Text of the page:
Waves of blinding camera flashes and unbridled shrieks of worship greet the grand dame as she emerges from behind a curtain, in a scene straight from an old time Hollywood movie premiere. But this is not Rita Hayworth or Lauren Bacall, but national treasure Vivienne Westwood, who has come to Latitude’s literary tent to read from her “cultural manifesto”.
This is Active Resistance, a detailed and exhaustive study that aims to contextualise commerce, creativity and media into some semblance of ordered agenda. As Viv herself, resplendant in what looks like a gauze sari, explains in her introduction: “Art gives culture and culture is the antidote to propaganda. We all love art and some of you claim to be artists. Without judges there is no art. She only exists when we know her. Does she exist? The answer to this question is of vital importance because if art is alive the world will change. No art, no progress.”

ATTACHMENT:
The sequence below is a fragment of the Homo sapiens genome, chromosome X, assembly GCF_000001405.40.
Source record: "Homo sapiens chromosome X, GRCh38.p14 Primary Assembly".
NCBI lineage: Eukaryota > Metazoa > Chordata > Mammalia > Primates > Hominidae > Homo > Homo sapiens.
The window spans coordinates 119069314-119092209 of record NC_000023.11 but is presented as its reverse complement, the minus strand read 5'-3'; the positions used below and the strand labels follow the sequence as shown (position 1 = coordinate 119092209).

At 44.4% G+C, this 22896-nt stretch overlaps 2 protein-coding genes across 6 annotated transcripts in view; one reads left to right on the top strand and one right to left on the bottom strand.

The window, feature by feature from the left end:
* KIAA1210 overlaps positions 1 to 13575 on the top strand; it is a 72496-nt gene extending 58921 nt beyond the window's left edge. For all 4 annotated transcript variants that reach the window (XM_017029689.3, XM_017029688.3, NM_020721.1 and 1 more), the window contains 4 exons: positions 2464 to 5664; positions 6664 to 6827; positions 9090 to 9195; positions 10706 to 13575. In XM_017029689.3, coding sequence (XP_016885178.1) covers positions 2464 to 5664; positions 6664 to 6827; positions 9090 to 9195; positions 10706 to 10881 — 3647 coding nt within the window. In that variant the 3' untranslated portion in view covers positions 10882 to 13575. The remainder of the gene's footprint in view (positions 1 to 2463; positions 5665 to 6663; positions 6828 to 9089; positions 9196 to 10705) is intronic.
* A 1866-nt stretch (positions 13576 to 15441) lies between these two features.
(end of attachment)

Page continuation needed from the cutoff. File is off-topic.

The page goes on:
Vivienne then expanded on her themes with the help of several readers, including a man dressed, almost inevitably, as a pirate (“I plunder for you! Stick with me and you might get a share of the bounty. My name is Progress!”), and versions of Pinocchio, Aristotle and Lewis Carroll’s Alice, each hammily taking different sides of convoluted arguments.
Pretentious? Certainly. But Westwood’s ideas still bristle with humour and a healthy dose of self-mockery, curiosity and intrigue. It’s typical behaviour from a woman who’s every move in a long and fascinating career has never been less than interesting, who generates levels of affection normally reserved for pop stars or screen goddesses. On Saturday afternoon she made her fans fall in love with her all over again.
Pic credit: PA Photos